#geotargeting #local #freedomtocatchemall

 

FREEDOM FROM GADGETS

A new study suggests more than half of Americans want to unplug on vacation . . . but few do. As marketers, it is incumbent on us to notice when there is a gap between what people want and what people do. Perhaps it is not a surprise that eBook sales continue to drop even as devices become more prevalent—as the AAP has noted, declining “9.7%, with eBooks now making up only 17.3% of the trade book market.” Perhaps it’s time for an industry campaign along the lines of “Declare freedom from your device.” A campaign featuring regular people in real world situations enjoying being away from the stresses and anxieties that come through a 24/7 digital life could be just the thing to promote book reading.

#data

 

FREEDOM FROM THE CABLE BOX

Twitter is in talks with major sports leagues to obtain rights to stream their events. This could be a boon for non-cable-subscribing sports fanatics (such as your humble correspondent), and the advertisers who want to reach them for less than the astronomical ad rates major sports events command.

#twitter #sports

 

FREE THOUGHTS ON SNAPCHAT

In AdAge, Adam Kleinberg from Traction writes about the challenges and opportunities with Snapchat advertising. As with any newish platform that has gained passionate popularity with one segment of the population, there will be backlash as the community goes beyond the core members (that is, assuming anyone over 30 will ever figure the platform out), and as ads are introduced into what was previously an ad-free environment. It strengths are almost a perfect match for its pitfalls.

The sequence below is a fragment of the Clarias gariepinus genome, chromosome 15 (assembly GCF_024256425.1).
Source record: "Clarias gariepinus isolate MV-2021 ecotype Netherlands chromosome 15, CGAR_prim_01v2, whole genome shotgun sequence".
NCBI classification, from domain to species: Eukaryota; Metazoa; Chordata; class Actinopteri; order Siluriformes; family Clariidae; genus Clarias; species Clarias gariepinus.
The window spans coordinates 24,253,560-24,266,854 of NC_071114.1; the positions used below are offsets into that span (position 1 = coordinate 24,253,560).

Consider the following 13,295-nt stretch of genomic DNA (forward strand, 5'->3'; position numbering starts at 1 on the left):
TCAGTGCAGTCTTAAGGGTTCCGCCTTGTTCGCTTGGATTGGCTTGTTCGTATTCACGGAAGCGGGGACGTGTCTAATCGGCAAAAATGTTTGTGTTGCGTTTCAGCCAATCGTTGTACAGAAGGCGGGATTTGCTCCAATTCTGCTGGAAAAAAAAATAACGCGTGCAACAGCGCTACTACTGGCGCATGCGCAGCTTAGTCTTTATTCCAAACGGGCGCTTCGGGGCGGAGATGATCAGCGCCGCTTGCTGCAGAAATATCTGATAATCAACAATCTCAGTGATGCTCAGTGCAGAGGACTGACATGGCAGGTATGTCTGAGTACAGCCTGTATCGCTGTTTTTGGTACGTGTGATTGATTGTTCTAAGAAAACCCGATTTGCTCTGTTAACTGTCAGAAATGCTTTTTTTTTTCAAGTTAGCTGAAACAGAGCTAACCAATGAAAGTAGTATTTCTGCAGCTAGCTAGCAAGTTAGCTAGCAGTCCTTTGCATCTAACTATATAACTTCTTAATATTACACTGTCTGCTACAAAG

#snapchat

 

 

Photo of statue of Marquis de Lafayette (c) Martha Otis, 2016

Next to Now for July 7

SNAPCHAT MATURES

The Wall Street Journal reports that Snapchat is getting older—with 14% of US smartphone owners over 35 years old using the app. While they don’t use it with the same frequency and velocity we see with teenage users, the aging of the user population is a sure sign that the platform is going to give bigger rivals such as Facebook, Instagram and Twitter a run for their money.

#snapchat #social

 

SNAPCHAT GAINS MEMORIES

As part of that maturing process, Snapchat introduced “Memories”—a way to save your own Snapchats for future sharing.

#snapchat

 

ADS ARE DEAD (LONG LIVE ADVERTISING!)

On Digiday, Copyranter asks the question “Does advertising even work anymore?” Then answers it: No! Then qualifies: Kind of. Then flips back to “No!” Then shows you how to sell to advertising-averse Millennials. See what he did there?

#advertising #millennials

 

GOOGLE HONES ITS TARGETING DATA

With their new “My Activity” page, Google is bringing together what they know about users from Search, Mobile, Browsing and more. This has everything to do with the advertising data wars and their fight with Facebook for supremacy.

#google #data #targeting

 

THE NEWS OF TUMBLR’S DEATH IS GREATLY EXAGERRATED

The New Republic does a deep dive into Tumblr that shows how the platform remains vital for teens (and, thus, vital for YA marketing strategy).

#tumblr #teens #ya

 

LOCATION-BASED ADVERTISING GETS AN UPGRADE

The Village Voice looks at whether or not the new LINK NYC systems are good for the city. For sure, they’re good for advertisers in general and Google in particular. Data collected at the kiosks from browsing history will tell advertiser a lot about the demographic profile of the outdoor audience and make for the best targeting we’ve seen from outdoor advertising yet. As consumers though (and we *are* citizens as well as advertisers), it’s worth remembering the internet adage: “If you’re not paying for the product, you are the product.” And it’s worth thinking through the “devil’s advocate” position on ad targeting if we’re to do our jobs as advertisers and citizens equally well.

#outdoor #google #targeting

 

photo (c) Martha Otis

 

Next to Now: Independence Day

DO MEDIA BRANDS EVEN MATTER ANYMORE?

Columbia Journalism Review asks the question at the heart of advertising: In a world where information is coming at you from all sides, does it matter who says what and where? According to  study by CJR and the George T. Delacorte Center for Magazine Journalism, yes it does matter: